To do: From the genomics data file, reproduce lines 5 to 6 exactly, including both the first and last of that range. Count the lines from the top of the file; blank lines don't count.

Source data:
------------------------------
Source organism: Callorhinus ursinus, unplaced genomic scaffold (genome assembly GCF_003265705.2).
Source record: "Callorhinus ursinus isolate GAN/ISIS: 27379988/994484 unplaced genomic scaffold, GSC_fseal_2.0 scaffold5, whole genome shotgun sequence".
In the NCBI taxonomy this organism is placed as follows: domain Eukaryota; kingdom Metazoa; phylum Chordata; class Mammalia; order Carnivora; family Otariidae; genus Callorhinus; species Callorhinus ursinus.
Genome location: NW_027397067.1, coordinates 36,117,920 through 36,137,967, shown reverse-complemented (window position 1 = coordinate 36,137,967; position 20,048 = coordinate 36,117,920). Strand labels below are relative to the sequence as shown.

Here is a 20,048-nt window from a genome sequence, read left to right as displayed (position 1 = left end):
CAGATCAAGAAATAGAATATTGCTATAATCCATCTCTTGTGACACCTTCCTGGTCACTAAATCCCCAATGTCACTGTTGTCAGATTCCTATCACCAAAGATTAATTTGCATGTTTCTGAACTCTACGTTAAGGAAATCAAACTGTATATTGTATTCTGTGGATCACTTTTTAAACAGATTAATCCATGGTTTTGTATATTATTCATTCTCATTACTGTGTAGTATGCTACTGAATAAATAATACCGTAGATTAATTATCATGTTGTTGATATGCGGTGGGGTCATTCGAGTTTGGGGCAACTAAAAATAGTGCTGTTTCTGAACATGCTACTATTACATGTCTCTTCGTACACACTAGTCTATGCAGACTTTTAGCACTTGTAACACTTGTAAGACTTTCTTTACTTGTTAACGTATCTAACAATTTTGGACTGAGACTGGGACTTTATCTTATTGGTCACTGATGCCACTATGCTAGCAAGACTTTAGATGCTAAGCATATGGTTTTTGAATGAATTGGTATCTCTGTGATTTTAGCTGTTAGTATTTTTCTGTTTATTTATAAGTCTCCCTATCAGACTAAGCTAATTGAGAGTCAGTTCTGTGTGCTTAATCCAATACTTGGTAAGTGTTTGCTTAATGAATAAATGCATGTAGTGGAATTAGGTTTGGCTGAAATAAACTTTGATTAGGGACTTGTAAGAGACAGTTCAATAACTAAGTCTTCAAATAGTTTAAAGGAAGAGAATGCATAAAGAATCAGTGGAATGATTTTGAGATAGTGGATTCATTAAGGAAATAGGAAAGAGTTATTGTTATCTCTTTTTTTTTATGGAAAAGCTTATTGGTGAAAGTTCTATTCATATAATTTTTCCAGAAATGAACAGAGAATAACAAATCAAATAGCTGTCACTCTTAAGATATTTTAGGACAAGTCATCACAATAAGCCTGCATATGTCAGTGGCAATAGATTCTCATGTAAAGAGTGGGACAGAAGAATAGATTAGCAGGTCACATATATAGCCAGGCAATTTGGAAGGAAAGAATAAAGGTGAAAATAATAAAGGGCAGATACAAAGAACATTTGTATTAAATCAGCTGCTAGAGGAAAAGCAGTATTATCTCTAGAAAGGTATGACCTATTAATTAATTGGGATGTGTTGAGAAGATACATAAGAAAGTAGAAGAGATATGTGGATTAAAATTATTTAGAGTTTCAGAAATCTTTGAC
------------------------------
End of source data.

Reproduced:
Here is a 20,048-nt window from a genome sequence, read left to right as displayed (position 1 = left end):
CAGATCAAGAAATAGAATATTGCTATAATCCATCTCTTGTGACACCTTCCTGGTCACTAAATCCCCAATGTCACTGTTGTCAGATTCCTATCACCAAAGATTAATTTGCATGTTTCTGAACTCTACGTTAAGGAAATCAAACTGTATATTGTATTCTGTGGATCACTTTTTAAACAGATTAATCCATGGTTTTGTATATTATTCATTCTCATTACTGTGTAGTATGCTACTGAATAAATAATACCGTAGATTAATTATCATGTTGTTGATATGCGGTGGGGTCATTCGAGTTTGGGGCAACTAAAAATAGTGCTGTTTCTGAACATGCTACTATTACATGTCTCTTCGTACACACTAGTCTATGCAGACTTTTAGCACTTGTAACACTTGTAAGACTTTCTTTACTTGTTAACGTATCTAACAATTTTGGACTGAGACTGGGACTTTATCTTATTGGTCACTGATGCCACTATGCTAGCAAGACTTTAGATGCTAAGCATATGGTTTTTGAATGAATTGGTATCTCTGTGATTTTAGCTGTTAGTATTTTTCTGTTTATTTATAAGTCTCCCTATCAGACTAAGCTAATTGAGAGTCAGTTCTGTGTGCTTAATCCAATACTTGGTAAGTGTTTGCTTAATGAATAAATGCATGTAGTGGAATTAGGTTTGGCTGAAATAAACTTTGATTAGGGACTTGTAAGAGACAGTTCAATAACTAAGTCTTCAAATAGTTTAAAGGAAGAGAATGCATAAAGAATCAGTGGAATGATTTTGAGATAGTGGATTCATTAAGGAAATAGGAAAGAGTTATTGTTATCTCTTTTTTTTTATGGAAAAGCTTATTGGTGAAAGTTCTATTCATATAATTTTTCCAGAAATGAACAGAGAATAACAAATCAAATAGCTGTCACTCTTAAGATATTTTAGGACAAGTCATCACAATAAGCCTGCATATGTCAGTGGCAATAGATTCTCATGTAAAGAGTGGGACAGAAGAATAGATTAGCAGGTCACATATATAGCCAGGCAATTTGGAAGGAAAGAATAAAGGTGAAAATAATAAAGGGCAGATACAAAGAACATTTGTATTAAATCAGCTGCTAGAGGAAAAGCAGTATTATCTCTAGAAAGGTATGACCTATTAATTAATTGGGATGTGTTGAGAAGATACATAAGAAAGTAGAAGAGATATGTGGATTAAAATTATTTAGAGTTTCAGAAATCTTTGAC